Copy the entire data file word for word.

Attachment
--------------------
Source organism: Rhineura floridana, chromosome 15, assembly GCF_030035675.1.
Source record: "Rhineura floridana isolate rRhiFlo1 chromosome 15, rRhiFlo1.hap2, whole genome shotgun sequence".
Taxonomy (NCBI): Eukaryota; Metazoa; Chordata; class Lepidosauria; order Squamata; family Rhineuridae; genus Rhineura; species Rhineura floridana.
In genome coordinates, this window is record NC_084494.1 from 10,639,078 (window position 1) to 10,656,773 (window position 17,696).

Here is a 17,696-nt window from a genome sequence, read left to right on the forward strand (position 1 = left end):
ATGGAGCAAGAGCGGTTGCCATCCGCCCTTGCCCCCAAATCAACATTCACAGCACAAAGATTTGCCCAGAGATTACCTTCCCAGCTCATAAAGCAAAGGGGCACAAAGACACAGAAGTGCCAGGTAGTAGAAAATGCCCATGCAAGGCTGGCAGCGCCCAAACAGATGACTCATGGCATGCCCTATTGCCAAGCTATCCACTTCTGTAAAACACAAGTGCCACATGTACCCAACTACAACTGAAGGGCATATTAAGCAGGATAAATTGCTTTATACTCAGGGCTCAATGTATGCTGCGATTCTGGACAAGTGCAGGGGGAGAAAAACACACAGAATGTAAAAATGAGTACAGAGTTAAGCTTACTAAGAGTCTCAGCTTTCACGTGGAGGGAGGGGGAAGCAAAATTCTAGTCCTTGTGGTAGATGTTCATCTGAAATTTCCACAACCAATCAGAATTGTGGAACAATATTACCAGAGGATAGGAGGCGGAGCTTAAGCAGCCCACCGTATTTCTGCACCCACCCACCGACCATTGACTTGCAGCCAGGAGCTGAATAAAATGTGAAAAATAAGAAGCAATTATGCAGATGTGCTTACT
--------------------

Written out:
Source organism: Rhineura floridana, chromosome 15, assembly GCF_030035675.1.
Source record: "Rhineura floridana isolate rRhiFlo1 chromosome 15, rRhiFlo1.hap2, whole genome shotgun sequence".
Taxonomy (NCBI): Eukaryota; Metazoa; Chordata; class Lepidosauria; order Squamata; family Rhineuridae; genus Rhineura; species Rhineura floridana.
In genome coordinates, this window is record NC_084494.1 from 10,639,078 (window position 1) to 10,656,773 (window position 17,696).

Here is a 17,696-nt window from a genome sequence, read left to right on the forward strand (position 1 = left end):
ATGGAGCAAGAGCGGTTGCCATCCGCCCTTGCCCCCAAATCAACATTCACAGCACAAAGATTTGCCCAGAGATTACCTTCCCAGCTCATAAAGCAAAGGGGCACAAAGACACAGAAGTGCCAGGTAGTAGAAAATGCCCATGCAAGGCTGGCAGCGCCCAAACAGATGACTCATGGCATGCCCTATTGCCAAGCTATCCACTTCTGTAAAACACAAGTGCCACATGTACCCAACTACAACTGAAGGGCATATTAAGCAGGATAAATTGCTTTATACTCAGGGCTCAATGTATGCTGCGATTCTGGACAAGTGCAGGGGGAGAAAAACACACAGAATGTAAAAATGAGTACAGAGTTAAGCTTACTAAGAGTCTCAGCTTTCACGTGGAGGGAGGGGGAAGCAAAATTCTAGTCCTTGTGGTAGATGTTCATCTGAAATTTCCACAACCAATCAGAATTGTGGAACAATATTACCAGAGGATAGGAGGCGGAGCTTAAGCAGCCCACCGTATTTCTGCACCCACCCACCGACCATTGACTTGCAGCCAGGAGCTGAATAAAATGTGAAAAATAAGAAGCAATTATGCAGATGTGCTTACT